If i try cmd -> ipconfig /registerdns, the problem's gone. The same thing if i "Repair" my network connection (which i suppose does the same thing).

Then after some random (or not, but haven't be able to notice that) time, i get the same error.

Now, in order to trace the problem, i ran some tcpdump-ing on the domain name port on my nameserver. The results show that Windows dont even bother looking up the hostname when i get the error. I mean i kept that dump running, and tried refreshing my browser (after seeing the popup), and there was no request sent. But when i nslookup-ed it (through command line), the nameserver did get an actual query and did reply.

I tried some googling, and microsoft support search, but did not find anything about this problem. I still did try some of the advice i found as a reply to other dns client problems, that looked they could help...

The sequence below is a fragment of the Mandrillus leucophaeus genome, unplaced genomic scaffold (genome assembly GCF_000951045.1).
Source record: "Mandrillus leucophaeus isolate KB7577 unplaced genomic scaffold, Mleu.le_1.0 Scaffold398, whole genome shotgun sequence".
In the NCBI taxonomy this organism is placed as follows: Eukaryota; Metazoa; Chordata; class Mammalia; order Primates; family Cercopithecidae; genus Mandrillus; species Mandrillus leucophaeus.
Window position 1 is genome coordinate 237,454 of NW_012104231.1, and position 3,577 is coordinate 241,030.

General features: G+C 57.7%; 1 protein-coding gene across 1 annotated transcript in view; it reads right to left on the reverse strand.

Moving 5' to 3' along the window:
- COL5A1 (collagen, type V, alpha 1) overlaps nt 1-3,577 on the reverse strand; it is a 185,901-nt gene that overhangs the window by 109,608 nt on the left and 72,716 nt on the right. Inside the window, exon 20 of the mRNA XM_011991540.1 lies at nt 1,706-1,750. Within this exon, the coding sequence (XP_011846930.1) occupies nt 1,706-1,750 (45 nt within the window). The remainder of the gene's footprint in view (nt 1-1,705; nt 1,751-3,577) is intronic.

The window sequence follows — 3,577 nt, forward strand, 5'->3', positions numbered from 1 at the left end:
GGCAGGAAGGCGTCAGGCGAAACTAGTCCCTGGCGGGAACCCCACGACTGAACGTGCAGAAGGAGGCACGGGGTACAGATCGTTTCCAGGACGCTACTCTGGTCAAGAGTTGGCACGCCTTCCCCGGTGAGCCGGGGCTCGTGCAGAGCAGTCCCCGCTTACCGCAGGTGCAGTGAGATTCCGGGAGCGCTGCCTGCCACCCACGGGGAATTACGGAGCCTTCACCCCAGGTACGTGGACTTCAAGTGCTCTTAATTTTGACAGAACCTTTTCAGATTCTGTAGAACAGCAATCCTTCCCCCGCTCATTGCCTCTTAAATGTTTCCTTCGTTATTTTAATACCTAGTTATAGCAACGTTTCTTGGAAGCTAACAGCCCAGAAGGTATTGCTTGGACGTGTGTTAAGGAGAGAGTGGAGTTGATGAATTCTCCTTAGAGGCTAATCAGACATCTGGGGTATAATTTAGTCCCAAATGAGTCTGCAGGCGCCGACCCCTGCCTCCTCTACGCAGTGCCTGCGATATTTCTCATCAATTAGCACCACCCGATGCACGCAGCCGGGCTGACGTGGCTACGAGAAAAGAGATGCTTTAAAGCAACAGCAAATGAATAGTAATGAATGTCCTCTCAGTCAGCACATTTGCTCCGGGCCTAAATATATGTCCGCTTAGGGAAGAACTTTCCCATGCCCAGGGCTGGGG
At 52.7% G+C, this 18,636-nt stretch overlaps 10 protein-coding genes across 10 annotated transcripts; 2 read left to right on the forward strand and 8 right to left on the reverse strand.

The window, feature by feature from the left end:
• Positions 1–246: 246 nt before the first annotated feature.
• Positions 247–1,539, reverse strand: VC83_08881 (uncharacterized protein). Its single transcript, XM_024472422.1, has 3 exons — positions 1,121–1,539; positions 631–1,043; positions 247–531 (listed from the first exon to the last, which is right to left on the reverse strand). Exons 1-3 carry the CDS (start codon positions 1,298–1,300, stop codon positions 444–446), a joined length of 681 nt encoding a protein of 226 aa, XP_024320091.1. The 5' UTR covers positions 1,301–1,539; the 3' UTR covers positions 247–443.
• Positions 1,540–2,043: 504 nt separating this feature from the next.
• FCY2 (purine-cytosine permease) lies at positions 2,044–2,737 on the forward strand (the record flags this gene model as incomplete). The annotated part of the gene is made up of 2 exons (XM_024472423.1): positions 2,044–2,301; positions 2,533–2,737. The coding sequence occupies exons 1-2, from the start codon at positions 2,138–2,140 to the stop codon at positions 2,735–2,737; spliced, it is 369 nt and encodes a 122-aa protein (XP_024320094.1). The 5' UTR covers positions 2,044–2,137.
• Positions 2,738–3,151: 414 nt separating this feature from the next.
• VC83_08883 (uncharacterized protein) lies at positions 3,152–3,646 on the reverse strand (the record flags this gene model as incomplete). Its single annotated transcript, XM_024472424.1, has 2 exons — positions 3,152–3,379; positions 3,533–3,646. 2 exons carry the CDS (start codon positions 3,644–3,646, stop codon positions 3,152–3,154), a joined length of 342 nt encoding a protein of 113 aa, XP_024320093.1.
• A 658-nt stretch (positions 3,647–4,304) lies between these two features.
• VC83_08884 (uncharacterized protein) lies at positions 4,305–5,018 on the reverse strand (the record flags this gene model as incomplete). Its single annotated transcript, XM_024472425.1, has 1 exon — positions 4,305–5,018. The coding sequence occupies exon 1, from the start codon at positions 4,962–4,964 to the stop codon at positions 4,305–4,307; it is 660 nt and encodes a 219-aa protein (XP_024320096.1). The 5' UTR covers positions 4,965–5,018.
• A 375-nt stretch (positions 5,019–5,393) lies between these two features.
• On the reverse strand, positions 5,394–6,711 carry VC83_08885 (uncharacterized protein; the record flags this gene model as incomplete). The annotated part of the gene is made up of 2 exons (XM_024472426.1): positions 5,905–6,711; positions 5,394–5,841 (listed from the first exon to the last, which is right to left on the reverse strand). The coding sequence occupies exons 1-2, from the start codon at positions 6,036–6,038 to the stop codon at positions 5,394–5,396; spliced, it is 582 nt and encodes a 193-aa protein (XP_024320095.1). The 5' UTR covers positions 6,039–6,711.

Does anyone have any idea or any suggestion? Thank you very much in advance.

I tried regediting the ttl of the dns cache, and other parameters, just so windows will use that cache as little as possible, and im waiting. But as the problem doesn't happen at a given time, or because of something known to me, i can not be sure, or "force" it to happen, so im not sure that any of that regedit stuff did actually fix the prob.

Still open to suggestions, because i really cant figure this one out, and it really makes no sense, and i cant allow that to myself

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Have you read up on DNS poison attacks that are ongoing?

In reply to: DNS problem

The issue may not be yours.

Bob

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it doesn't look like it's the same story